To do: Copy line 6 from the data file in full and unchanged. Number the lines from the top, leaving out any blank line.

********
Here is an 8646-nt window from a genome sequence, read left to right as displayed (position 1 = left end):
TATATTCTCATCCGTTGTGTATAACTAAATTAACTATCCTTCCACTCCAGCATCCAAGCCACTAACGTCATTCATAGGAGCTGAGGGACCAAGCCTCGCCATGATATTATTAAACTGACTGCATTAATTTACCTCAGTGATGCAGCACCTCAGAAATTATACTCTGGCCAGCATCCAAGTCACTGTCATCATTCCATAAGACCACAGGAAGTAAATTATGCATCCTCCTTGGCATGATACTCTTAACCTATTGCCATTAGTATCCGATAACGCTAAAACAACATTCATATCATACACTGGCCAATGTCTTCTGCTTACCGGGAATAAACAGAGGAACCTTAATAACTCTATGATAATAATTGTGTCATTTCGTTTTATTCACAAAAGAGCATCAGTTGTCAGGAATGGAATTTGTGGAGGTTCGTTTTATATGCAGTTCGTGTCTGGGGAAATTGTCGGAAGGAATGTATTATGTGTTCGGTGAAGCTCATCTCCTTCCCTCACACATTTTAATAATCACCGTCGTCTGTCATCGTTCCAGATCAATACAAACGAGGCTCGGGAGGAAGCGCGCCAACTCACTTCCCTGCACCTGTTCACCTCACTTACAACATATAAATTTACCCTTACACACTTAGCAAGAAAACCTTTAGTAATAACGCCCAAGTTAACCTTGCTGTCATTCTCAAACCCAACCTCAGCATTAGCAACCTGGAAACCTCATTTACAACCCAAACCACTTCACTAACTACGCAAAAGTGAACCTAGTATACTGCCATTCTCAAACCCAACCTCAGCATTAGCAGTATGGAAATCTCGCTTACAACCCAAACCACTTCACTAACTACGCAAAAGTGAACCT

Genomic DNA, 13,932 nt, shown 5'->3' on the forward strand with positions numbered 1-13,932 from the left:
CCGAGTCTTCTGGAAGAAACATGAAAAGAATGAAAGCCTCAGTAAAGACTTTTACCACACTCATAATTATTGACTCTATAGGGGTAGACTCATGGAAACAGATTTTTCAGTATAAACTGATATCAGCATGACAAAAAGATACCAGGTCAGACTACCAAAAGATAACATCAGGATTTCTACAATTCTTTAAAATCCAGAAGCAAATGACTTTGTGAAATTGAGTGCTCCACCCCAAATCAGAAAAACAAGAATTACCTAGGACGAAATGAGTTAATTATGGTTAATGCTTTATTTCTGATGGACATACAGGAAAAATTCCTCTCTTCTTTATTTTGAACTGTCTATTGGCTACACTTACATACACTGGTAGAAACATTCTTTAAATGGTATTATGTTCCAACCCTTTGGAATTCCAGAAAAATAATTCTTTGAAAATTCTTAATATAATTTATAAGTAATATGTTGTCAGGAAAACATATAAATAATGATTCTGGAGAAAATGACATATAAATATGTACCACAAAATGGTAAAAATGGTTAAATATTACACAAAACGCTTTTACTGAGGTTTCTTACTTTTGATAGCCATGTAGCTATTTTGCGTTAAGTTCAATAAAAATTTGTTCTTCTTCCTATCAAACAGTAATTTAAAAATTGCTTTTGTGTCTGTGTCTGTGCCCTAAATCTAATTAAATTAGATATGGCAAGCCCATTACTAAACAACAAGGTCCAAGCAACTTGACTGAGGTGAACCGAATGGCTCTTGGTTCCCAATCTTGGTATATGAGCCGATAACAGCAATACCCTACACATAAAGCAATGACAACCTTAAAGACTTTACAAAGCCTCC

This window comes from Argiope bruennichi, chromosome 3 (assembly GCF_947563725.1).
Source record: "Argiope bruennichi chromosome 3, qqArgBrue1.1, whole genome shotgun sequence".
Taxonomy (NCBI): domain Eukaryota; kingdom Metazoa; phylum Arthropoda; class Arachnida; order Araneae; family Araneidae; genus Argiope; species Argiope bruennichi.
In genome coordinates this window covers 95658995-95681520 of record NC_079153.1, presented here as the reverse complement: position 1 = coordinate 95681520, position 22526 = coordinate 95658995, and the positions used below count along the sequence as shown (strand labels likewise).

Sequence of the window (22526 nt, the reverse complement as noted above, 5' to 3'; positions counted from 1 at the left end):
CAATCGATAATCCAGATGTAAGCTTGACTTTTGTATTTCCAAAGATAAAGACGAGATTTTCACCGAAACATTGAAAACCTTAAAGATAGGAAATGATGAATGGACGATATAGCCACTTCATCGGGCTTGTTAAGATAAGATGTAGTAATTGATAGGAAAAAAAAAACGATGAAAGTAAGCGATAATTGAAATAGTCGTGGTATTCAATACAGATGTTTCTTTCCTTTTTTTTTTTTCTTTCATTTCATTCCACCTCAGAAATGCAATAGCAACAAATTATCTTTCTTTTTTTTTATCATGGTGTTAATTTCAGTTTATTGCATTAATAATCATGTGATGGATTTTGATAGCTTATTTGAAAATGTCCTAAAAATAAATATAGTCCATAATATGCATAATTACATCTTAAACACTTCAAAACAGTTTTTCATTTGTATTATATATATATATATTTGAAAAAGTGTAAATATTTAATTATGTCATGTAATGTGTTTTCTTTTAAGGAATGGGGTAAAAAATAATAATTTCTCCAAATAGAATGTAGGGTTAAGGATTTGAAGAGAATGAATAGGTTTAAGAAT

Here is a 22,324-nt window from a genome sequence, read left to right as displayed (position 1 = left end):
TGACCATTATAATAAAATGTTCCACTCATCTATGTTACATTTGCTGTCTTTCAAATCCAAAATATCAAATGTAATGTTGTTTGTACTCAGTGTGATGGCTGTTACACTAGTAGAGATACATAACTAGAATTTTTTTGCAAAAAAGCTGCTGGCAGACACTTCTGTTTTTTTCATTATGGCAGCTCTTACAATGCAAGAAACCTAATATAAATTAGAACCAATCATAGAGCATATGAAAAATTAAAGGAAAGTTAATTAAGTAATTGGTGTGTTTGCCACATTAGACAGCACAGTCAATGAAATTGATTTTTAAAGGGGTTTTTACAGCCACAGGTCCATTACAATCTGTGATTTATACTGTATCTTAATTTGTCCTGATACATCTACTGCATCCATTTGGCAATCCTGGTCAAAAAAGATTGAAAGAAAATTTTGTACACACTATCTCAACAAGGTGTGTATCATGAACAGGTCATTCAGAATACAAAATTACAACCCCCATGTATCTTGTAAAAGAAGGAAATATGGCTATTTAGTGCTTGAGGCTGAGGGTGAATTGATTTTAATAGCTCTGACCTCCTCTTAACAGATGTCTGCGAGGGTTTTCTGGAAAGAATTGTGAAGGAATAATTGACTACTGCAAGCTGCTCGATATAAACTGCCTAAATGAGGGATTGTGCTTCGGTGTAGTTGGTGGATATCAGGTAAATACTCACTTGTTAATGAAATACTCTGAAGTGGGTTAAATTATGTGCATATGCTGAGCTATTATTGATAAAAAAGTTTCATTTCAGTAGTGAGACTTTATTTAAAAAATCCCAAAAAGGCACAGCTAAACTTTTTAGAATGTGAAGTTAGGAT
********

Source record: "Argiope bruennichi chromosome 3, qqArgBrue1.1, whole genome shotgun sequence".